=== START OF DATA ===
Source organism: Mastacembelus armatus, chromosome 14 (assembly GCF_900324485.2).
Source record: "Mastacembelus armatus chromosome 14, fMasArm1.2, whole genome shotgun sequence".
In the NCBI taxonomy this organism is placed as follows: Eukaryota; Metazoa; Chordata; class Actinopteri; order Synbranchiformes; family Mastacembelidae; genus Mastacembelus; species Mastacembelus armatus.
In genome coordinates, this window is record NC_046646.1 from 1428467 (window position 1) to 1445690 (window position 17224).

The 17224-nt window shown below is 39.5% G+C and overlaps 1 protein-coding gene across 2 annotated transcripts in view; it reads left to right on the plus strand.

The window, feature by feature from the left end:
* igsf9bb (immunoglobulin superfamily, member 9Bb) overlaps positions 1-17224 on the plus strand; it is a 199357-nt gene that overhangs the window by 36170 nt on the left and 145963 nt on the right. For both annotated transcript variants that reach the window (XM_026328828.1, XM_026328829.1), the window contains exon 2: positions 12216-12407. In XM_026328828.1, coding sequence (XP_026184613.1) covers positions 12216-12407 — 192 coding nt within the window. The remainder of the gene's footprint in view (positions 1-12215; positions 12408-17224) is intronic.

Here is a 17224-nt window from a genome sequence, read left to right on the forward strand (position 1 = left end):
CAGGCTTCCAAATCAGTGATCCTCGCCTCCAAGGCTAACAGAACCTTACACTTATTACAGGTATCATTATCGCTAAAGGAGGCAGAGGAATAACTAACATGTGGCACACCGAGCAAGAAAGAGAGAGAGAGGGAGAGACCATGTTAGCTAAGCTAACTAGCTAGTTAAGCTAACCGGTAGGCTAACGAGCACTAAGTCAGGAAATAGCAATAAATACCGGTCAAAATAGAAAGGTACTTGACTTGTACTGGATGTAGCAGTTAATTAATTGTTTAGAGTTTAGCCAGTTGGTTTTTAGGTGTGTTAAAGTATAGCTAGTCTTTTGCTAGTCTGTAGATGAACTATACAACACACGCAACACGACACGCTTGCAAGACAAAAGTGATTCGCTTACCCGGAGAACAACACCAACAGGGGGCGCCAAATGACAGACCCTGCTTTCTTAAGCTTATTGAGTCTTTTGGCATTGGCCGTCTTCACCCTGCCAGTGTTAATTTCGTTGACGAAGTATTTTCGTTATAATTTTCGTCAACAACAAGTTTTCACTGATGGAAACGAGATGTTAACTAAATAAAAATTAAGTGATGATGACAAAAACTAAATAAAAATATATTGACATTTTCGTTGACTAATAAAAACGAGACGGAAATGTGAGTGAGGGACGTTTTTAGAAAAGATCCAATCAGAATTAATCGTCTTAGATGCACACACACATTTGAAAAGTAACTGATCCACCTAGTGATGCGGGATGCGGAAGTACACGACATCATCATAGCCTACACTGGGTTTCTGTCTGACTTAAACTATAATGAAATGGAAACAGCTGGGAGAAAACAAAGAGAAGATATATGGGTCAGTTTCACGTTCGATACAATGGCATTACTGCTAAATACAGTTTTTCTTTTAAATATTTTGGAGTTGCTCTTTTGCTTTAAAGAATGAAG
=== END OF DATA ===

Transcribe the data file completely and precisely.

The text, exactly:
Source organism: Mastacembelus armatus, chromosome 14 (assembly GCF_900324485.2).
Source record: "Mastacembelus armatus chromosome 14, fMasArm1.2, whole genome shotgun sequence".
In the NCBI taxonomy this organism is placed as follows: Eukaryota; Metazoa; Chordata; class Actinopteri; order Synbranchiformes; family Mastacembelidae; genus Mastacembelus; species Mastacembelus armatus.
In genome coordinates, this window is record NC_046646.1 from 1428467 (window position 1) to 1445690 (window position 17224).

The 17224-nt window shown below is 39.5% G+C and overlaps 1 protein-coding gene across 2 annotated transcripts in view; it reads left to right on the plus strand.

The window, feature by feature from the left end:
* igsf9bb (immunoglobulin superfamily, member 9Bb) overlaps positions 1-17224 on the plus strand; it is a 199357-nt gene that overhangs the window by 36170 nt on the left and 145963 nt on the right. For both annotated transcript variants that reach the window (XM_026328828.1, XM_026328829.1), the window contains exon 2: positions 12216-12407. In XM_026328828.1, coding sequence (XP_026184613.1) covers positions 12216-12407 — 192 coding nt within the window. The remainder of the gene's footprint in view (positions 1-12215; positions 12408-17224) is intronic.

Here is a 17224-nt window from a genome sequence, read left to right on the forward strand (position 1 = left end):
CAGGCTTCCAAATCAGTGATCCTCGCCTCCAAGGCTAACAGAACCTTACACTTATTACAGGTATCATTATCGCTAAAGGAGGCAGAGGAATAACTAACATGTGGCACACCGAGCAAGAAAGAGAGAGAGAGGGAGAGACCATGTTAGCTAAGCTAACTAGCTAGTTAAGCTAACCGGTAGGCTAACGAGCACTAAGTCAGGAAATAGCAATAAATACCGGTCAAAATAGAAAGGTACTTGACTTGTACTGGATGTAGCAGTTAATTAATTGTTTAGAGTTTAGCCAGTTGGTTTTTAGGTGTGTTAAAGTATAGCTAGTCTTTTGCTAGTCTGTAGATGAACTATACAACACACGCAACACGACACGCTTGCAAGACAAAAGTGATTCGCTTACCCGGAGAACAACACCAACAGGGGGCGCCAAATGACAGACCCTGCTTTCTTAAGCTTATTGAGTCTTTTGGCATTGGCCGTCTTCACCCTGCCAGTGTTAATTTCGTTGACGAAGTATTTTCGTTATAATTTTCGTCAACAACAAGTTTTCACTGATGGAAACGAGATGTTAACTAAATAAAAATTAAGTGATGATGACAAAAACTAAATAAAAATATATTGACATTTTCGTTGACTAATAAAAACGAGACGGAAATGTGAGTGAGGGACGTTTTTAGAAAAGATCCAATCAGAATTAATCGTCTTAGATGCACACACACATTTGAAAAGTAACTGATCCACCTAGTGATGCGGGATGCGGAAGTACACGACATCATCATAGCCTACACTGGGTTTCTGTCTGACTTAAACTATAATGAAATGGAAACAGCTGGGAGAAAACAAAGAGAAGATATATGGGTCAGTTTCACGTTCGATACAATGGCATTACTGCTAAATACAGTTTTTCTTTTAAATATTTTGGAGTTGCTCTTTTGCTTTAAAGAATGAAG